The verse reads: “You can make a transfusion that can save a life. Why you can change the darkness into broad daylight. You can make the deaf man hear and the dumb man speak. But it don’t make sense, can’t make peace.”

Tight-knit group

Pool, who plays the second Tuesday of every month at Scotland Yard, will open the show. Pool has played at dozens of notable venues like B.B. King and the Bottom Line and he performed with greats Johnny Winter, John Mayall, Leslie West and others.

At the Yard, Pool normally plays with Keith Christopher and Matt Mousseau.

Pool also co-owns Excello Recording studio in Brooklyn, which he bought in 1998.

He travels frequently for international gigs, but while home he splits his time between playing and making albums at his studio, he said.

He engineered Willie McBlind’s debut album, Find My Way Back Home, which was recorded and mixed at his studio with the exception of tracks 4 & 5.

Pool said that he likes “the immediacy and the simplicity of expression” in blues.

“People have a misconception of what that is,” said Pool. “If [a blues musician] started singing and they heard a screen door slam that would be the first line. It is very difficult to do. Sometimes people try to make it sound profound and meaningful and they make it sound trite.”

He added, “But what I love about the blues is the level of sophistication that is really easy to miss – that is what I was drawn to. For the same reason I respond to a Bob Dylan song is because of the simplicity of the language and the ability to convey that. That’s what I love most about it.”

Pool also plays with blues maven Christine Santelli, who books the talent at Scotland Yard and created the local scene.

Pool has played on three of Santelli’s albums including her latest, Tales from the Red Room, which he also recorded.

Pool said that the blues scene in Manhattan has changed considerably with all the music venues closing down. “Places close down and I just haven’t found places that I want to play,” said Pool, who is considering promoting his own night. “The whole thing with five bands on the bill – give me a break. I’ve made hundreds of records – recorded, played on, mixed on, and they act like the talent is disposable. It’s horrifying to me. I’ve been lucky, I’ve been blessed. I have a wife, two kids, a house, but in New York there just really isn’t a scene anymore.”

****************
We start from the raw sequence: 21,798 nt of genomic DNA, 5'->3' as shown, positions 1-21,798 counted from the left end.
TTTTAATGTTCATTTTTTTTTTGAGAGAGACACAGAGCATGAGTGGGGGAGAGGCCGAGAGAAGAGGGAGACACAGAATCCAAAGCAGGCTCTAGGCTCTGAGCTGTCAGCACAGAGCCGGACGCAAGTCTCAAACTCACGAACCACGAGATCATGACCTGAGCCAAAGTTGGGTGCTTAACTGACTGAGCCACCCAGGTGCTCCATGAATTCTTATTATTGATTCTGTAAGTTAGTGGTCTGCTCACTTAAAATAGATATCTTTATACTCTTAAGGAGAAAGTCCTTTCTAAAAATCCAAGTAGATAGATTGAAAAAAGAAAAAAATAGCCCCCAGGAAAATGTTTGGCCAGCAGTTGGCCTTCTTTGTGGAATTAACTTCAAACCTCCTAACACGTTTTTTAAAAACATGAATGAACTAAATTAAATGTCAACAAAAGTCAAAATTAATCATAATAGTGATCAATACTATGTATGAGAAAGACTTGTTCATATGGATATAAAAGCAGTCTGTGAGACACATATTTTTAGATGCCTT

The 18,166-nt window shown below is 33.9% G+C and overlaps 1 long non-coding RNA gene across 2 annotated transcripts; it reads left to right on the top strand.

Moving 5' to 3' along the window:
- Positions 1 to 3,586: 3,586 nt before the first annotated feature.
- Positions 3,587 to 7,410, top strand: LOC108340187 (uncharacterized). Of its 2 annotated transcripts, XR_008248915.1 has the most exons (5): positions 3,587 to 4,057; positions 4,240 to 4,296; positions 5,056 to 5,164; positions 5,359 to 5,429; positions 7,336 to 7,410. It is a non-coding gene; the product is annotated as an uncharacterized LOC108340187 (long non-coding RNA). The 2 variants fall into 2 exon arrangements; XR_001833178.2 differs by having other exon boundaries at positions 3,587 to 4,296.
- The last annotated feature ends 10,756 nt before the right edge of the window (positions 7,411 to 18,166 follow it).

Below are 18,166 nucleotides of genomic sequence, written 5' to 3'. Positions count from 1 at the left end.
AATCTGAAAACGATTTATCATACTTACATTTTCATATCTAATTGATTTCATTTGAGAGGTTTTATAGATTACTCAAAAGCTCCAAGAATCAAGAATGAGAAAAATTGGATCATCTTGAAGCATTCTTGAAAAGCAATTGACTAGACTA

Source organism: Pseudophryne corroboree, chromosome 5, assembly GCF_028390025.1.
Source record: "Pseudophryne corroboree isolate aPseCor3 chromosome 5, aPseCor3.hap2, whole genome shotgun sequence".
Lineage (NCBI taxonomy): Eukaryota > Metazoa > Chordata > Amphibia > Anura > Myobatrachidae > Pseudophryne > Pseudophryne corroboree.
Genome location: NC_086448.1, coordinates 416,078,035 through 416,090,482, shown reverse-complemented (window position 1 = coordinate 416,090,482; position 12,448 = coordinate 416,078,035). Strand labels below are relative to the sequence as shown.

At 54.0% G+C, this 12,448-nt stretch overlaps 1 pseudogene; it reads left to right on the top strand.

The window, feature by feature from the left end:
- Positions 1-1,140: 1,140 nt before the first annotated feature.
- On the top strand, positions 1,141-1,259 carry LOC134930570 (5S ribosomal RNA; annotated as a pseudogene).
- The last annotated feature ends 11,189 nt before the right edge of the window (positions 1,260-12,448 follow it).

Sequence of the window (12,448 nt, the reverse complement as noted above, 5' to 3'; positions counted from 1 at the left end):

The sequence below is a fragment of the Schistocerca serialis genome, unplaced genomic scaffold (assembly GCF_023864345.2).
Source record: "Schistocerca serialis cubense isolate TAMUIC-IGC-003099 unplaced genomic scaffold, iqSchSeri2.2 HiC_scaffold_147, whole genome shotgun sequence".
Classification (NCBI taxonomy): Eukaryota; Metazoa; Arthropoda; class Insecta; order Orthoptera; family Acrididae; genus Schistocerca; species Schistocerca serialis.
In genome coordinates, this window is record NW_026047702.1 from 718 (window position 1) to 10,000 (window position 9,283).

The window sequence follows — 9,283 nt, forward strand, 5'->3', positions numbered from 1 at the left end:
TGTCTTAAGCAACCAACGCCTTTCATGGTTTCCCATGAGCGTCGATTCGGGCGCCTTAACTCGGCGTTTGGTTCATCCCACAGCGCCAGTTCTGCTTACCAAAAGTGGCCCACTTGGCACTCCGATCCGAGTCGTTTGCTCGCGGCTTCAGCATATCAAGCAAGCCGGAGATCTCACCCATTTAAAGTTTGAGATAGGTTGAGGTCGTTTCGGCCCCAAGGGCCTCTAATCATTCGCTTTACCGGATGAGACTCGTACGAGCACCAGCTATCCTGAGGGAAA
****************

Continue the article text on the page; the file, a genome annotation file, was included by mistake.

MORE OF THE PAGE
Yet the scene is still alive at Scotland Yard, where Pool said he loves to play. And New York will get a large shot of it on Thursday when Crash Mansion is alive with the considerable talent filling the room.

Pool said he expects that the blues festival will be a good gig.

“I’m looking forward to it,” said Pool, who added that the music won’t be the stereotypical blues – it will be an experience.

Jersey City resident, musician and former engineer at Grisly Lab, Dane Johnson, will perform with the 13 O’Clock Blues Band. While working at the Grisly Lab with partner Matt Cusak, Johnson engineered and recorded tracks 4 & 5 on the Find My Way Back Home album.

Willie McBlind’s bassist L’Green, who is originally from Australia, also calls Jersey City home.

Borden said that L’Green has been with the band since the beginning.

“He’s extremely dynamic and masterful on his instruments,” said Borden. “He’s played with blues bands to symphony orchestras, so his musical talents are quite deep.”

A night to remember

The doors open at 7:30 p.m. for the Blue Apple Blues Festival at Crash Mansion, 199 Bowery (at Spring Street) in Manhattan. Tickets are available at the door for $15. For more information, visit: www.microtones.com or www.blueappleblues.com or www.crashmansion.com In addition, copies of the Willie McBlind’s fantastic debut CD Find My Way Back Home is available at Tunes on Washington Street in Hoboken.

Borden said that she hopes that the night of blues expands their minds.

“We hope that it expands their musical minds and are blown away by the music,” said Borden. “We want to give them a mind-bending experience.”

Diana Schwaeble can be reached at: current@hudsonreporter.com.